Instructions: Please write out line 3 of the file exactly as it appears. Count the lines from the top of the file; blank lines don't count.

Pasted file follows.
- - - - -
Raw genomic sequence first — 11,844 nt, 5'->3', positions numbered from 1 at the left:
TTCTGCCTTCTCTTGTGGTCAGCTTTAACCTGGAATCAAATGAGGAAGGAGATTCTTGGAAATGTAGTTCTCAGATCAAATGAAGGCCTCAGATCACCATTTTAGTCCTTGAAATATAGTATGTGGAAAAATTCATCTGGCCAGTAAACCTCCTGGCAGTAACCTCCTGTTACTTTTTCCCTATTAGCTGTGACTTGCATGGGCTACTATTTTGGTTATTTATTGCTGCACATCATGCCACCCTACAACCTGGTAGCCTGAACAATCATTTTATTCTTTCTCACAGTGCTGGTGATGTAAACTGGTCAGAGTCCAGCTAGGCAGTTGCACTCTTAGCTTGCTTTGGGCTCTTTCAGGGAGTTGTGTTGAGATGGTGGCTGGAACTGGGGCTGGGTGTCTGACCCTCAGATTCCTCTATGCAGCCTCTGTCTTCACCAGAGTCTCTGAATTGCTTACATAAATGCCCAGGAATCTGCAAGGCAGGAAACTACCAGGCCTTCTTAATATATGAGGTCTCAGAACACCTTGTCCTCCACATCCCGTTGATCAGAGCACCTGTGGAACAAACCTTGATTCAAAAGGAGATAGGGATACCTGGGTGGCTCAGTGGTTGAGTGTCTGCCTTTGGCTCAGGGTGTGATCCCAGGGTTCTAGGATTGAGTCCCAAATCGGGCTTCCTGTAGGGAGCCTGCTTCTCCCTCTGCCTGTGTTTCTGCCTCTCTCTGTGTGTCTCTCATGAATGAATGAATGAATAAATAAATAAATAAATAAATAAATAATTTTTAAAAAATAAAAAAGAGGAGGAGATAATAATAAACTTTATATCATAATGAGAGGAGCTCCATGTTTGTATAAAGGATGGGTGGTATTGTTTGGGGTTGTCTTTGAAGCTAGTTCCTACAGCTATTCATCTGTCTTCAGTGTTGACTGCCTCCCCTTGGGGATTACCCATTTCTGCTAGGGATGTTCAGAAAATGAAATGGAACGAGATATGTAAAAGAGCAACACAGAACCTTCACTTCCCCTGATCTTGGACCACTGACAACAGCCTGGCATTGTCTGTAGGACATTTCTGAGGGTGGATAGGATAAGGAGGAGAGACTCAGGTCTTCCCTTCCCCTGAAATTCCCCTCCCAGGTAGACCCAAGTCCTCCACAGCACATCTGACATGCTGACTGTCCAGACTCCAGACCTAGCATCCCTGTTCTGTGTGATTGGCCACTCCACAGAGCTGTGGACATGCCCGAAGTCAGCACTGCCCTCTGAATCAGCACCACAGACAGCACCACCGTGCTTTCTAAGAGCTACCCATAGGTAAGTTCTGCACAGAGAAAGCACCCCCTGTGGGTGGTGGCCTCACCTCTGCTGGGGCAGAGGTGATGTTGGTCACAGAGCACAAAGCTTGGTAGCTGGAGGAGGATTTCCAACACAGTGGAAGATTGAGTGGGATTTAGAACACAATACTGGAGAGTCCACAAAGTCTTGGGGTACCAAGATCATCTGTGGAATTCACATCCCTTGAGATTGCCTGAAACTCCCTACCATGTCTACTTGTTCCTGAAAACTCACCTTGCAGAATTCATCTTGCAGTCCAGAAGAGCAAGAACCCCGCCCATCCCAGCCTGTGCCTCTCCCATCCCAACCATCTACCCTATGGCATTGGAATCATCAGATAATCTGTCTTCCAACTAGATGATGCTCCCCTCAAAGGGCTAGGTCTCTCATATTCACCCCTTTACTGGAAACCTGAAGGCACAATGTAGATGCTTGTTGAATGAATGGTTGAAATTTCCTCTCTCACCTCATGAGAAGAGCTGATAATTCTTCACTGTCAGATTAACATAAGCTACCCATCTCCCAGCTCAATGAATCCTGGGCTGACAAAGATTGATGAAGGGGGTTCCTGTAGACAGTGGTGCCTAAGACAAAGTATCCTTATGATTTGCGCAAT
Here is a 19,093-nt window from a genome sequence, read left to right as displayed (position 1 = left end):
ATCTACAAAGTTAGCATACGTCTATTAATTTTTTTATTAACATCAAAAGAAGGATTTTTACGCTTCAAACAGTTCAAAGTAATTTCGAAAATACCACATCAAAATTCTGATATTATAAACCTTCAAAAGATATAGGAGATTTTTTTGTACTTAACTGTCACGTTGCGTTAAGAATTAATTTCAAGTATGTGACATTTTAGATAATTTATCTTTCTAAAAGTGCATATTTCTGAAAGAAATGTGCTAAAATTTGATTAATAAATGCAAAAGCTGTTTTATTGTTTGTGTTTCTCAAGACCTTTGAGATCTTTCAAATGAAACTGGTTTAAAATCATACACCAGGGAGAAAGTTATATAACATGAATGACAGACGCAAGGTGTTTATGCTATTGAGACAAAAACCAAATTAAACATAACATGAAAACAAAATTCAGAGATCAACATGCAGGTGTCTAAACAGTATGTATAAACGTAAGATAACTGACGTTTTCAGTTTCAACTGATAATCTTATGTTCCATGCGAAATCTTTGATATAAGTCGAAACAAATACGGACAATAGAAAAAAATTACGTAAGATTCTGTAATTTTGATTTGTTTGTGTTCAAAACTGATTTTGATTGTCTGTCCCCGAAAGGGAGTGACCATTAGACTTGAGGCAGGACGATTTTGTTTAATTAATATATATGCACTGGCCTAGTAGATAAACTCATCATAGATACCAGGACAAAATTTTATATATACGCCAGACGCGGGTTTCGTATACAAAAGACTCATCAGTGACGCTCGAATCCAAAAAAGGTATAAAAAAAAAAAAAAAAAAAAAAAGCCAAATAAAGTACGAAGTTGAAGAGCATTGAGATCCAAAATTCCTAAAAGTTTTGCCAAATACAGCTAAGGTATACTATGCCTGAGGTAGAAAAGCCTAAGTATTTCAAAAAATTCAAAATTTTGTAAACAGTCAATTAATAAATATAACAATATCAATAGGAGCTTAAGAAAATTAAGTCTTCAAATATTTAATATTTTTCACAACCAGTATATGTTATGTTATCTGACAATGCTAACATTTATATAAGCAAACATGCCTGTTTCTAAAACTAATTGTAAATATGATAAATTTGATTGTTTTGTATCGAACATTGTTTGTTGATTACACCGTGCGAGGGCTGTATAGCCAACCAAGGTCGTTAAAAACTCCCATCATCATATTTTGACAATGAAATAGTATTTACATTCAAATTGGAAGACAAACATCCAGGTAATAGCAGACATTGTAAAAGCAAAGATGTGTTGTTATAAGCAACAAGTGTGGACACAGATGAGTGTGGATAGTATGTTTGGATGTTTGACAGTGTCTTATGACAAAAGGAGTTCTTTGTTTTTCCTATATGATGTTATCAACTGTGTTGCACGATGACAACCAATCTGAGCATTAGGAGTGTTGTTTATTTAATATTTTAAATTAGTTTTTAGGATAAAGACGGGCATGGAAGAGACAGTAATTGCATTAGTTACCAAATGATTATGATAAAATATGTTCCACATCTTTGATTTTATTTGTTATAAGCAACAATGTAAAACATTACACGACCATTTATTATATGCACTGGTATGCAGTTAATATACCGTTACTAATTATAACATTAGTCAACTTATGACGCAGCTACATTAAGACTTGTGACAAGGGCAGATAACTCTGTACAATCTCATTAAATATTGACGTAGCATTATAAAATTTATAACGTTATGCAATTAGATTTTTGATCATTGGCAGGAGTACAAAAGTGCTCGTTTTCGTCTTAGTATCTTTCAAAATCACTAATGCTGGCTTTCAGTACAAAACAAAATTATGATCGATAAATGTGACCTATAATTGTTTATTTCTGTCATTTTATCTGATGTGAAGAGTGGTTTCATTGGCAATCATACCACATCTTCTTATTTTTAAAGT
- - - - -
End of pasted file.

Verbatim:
Here is a 19,093-nt window from a genome sequence, read left to right as displayed (position 1 = left end):